New Federal InfoSec Initiatives; CENTCOM Social Media Hacked
Update 1/13: CENTCOM released a statement regarding the compromise.
A number of new cybersecurity initiatives, including newly proposed acts and efforts to partner with private companies to prevent attacks, will be unveiled at President Obama’s sixth State of the Union Address, scheduled for next Tuesday, January 20 at 9pm ET.
The news precedes a series of attacks on the U.S. Central Command’s (CENTCOM) social media accounts, including their Twitter (currently suspended) and YouTube accounts, as BBC.com reports. The hacker group appears to be supportive of the Islamic State.
Several internal military documents were also posted, as well as links to zip files via Pastebin. BBC reports one document as unclassified and already publicly available on the Pentagon’s website. Other information includes contact info of top military officers, as the Wall Street Journal reports, as well as military scenarios specific to potential conflicts with North Korea and China.
While the statement on Pastebin claims they’ve broken into “networks, personal devices...and PCs,” news reports from several major sources claim they’ve only really breached social media accounts for a brief time. One could only assume that those accounts were not protected by two-factor authentication, a security tool offered by Twitter in the form of SMS codes, which can be found in Settings > Security and Privacy.
Hootsuite and Buffer both rolled out two-factor authentication soon after Twitter implemented SMS-based two factor. As Mark Stanislav wrote about in HootSuite and Buffer: Social Media Giants Enable Two-Factor, Twitter’s turn to the security solution came on the heels of the AP Twitter account hack that caused a 145-point dip in the Dow Jones industrial average, in addition to wiping out $136 billion from the Standard & Poor’s 500 Index, according to Bloomberg.
Security researcher @pwnallthethings theorizes that some of the data appears to be old and taken from the Lincoln Laboratory of MIT, as well as from Army Knowledge Online last year by the Syrian Electronic Army, as The Hacker News reports. But until more information is revealed from the investigation, a brief word from XKCD may suffice (also posted by @pwnallthethings):
Either way, it sets an even more interesting stage for the President’s upcoming speech. A press release from the White House details more about the new security initiatives, including:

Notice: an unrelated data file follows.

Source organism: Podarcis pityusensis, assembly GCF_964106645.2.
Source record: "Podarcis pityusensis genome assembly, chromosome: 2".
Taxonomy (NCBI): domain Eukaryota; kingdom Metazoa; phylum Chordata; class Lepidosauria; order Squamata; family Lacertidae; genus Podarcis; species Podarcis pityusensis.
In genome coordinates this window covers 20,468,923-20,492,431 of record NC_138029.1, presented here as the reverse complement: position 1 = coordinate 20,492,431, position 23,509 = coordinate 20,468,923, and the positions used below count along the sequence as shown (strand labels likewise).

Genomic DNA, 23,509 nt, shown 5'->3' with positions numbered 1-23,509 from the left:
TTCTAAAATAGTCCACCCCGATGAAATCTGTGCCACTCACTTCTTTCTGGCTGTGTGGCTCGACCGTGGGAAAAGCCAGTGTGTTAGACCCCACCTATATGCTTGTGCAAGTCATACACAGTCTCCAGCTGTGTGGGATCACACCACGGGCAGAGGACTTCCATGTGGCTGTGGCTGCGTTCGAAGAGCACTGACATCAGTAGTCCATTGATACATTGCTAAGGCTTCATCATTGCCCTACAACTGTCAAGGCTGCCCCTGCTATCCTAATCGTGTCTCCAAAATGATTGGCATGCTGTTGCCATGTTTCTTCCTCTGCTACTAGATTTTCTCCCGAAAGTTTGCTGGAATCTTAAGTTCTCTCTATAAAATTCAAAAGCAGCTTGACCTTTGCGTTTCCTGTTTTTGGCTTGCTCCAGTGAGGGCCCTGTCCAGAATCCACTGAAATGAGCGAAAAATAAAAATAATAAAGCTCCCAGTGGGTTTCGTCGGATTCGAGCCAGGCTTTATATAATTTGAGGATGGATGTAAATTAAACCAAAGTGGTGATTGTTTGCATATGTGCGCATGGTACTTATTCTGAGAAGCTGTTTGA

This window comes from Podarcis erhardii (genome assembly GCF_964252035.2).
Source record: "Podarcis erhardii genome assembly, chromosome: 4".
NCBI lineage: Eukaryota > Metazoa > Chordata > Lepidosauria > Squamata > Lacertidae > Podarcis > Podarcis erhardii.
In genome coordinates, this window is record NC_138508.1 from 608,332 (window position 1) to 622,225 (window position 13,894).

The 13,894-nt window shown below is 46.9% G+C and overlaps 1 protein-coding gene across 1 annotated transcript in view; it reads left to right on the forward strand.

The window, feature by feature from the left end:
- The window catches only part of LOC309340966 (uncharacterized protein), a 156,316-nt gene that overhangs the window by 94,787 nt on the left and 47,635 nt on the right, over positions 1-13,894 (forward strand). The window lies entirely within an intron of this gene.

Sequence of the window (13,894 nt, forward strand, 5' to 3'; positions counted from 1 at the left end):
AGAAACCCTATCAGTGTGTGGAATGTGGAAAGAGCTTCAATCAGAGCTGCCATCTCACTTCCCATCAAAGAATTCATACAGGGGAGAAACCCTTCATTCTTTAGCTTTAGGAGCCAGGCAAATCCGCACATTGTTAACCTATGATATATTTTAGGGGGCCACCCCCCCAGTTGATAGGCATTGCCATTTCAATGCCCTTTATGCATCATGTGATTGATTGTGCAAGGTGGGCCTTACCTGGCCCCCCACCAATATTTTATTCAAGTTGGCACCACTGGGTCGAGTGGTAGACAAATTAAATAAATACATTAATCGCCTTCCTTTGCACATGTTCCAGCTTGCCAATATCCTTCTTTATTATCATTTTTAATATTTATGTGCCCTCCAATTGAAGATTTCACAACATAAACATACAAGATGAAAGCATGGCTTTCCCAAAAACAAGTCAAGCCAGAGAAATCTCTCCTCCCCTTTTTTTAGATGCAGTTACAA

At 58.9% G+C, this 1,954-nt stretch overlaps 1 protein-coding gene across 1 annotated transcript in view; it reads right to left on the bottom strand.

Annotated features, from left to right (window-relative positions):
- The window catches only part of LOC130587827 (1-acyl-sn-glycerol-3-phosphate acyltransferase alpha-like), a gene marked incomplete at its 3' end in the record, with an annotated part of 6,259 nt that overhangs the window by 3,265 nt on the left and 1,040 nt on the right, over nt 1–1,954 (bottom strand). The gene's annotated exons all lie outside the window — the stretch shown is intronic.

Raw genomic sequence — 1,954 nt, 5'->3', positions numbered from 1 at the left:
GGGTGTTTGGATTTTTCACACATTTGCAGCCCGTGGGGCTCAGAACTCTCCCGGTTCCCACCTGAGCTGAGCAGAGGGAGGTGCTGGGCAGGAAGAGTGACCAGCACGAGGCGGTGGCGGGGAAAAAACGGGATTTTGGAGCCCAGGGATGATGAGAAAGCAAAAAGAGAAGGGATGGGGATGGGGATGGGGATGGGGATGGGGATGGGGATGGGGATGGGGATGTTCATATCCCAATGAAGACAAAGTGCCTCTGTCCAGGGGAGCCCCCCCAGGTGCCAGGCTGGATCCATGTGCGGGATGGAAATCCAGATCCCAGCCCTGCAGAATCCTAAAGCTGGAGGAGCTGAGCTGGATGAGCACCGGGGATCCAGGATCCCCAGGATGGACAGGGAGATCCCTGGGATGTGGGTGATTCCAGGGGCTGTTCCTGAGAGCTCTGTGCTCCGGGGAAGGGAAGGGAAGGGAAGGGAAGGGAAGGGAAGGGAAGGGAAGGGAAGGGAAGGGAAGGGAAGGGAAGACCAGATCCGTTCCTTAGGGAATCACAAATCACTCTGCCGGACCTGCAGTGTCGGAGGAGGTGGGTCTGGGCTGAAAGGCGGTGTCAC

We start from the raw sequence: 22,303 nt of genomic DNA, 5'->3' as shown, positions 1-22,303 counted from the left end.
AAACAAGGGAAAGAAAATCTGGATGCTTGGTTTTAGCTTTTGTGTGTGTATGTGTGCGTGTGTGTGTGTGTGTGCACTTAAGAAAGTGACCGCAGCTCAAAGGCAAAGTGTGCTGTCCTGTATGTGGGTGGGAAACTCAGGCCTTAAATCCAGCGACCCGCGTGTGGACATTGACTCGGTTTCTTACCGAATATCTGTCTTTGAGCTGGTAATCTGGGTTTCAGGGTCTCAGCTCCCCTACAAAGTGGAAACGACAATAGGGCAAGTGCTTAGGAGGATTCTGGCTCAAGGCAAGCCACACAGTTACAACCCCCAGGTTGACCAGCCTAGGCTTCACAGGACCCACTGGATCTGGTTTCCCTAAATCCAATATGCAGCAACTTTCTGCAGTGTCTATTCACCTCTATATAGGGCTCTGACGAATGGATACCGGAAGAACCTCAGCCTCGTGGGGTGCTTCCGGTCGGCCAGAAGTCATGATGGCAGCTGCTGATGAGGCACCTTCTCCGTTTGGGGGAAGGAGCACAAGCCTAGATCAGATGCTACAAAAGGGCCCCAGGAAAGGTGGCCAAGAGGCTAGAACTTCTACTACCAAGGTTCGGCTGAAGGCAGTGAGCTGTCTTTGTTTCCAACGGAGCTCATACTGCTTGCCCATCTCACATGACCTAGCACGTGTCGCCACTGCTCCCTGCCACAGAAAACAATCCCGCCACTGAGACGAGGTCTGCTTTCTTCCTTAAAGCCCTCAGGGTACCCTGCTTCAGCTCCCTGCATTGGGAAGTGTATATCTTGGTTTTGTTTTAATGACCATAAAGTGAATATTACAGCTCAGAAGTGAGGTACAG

The Personal Data Notification & Protection Act: This proposal indicates a national standard for breach notification, establishing a 30-day notification requirement from the date of discovery of a breach. It will supersede individual state notification laws, which vary and, sometimes, don’t even exist (if you’re located in Alabama, New Mexico, and South Dakota). I assume it will also supersede different regulatory standards, such as industry-specific ones like HIPAA for healthcare, but we’ll see. The proposal also criminalizes illicit overseas trade in identities.
Identifying and Preventing Identity Theft: To help consumers identify and protect against identity theft, JPMorgan Chase, Bank of America, Fair Isaac Corporation (FICO), USAA and State Employees’ Credit Union will join a group of firms making credit scores available free to consumers. Ally Financial is also making credit scores available to auto loan customers.
The Student Digital Privacy Act: This act prevents advertisers from targeting students based on any data collected in school, and ensures that data collected in school is used only for education purposes. It also prevents companies from selling student data to third parties for unrelated purposes separate from the education mission.
Private Sector Supports Student Privacy: Seventy-five companies have signed a pledge to provide parents, teachers and children with important protections against misuse of their data. I don’t really know what this specifically entails or even means, but they say it was led by the Future of Privacy Forum and the Software & Information Industry Association.
Dept. of Education Also Supports Student Privacy: The Dept. of Education and its Privacy Technical Assurance Center is providing a developing model terms of service, including teacher training assistance to help ensure that educational data is used appropriately.
Smart Grid Customer Data Privacy Code of Conduct: A new Voluntary Code of Conduct (VCC) is released to protect electricity customer data (e.g., energy usage information), applicable to utilities and third parties. VCC was released by the Dept. of Energy and Federal Smart Grid Task Force, with input from industry stakeholders, privacy experts and the public.
Consumer Privacy Bill of Rights: The Commerce Dept. has announced completion of its public consultation on revised draft legislation that would write the principles of the Consumer Privacy Bill of Rights into law, promising to release a legislative proposal within 45 days with a call to Congress to begin consideration.
All of this is in addition to the BuySecure initiative that sought to secure federal financial transactions by requiring agencies to use multiple factors of authentication whenever using web applications to provide citizens with personal data. Learn more about the initiative in Executive Order Mandates 2FA to Protect Consumer Financial Transactions.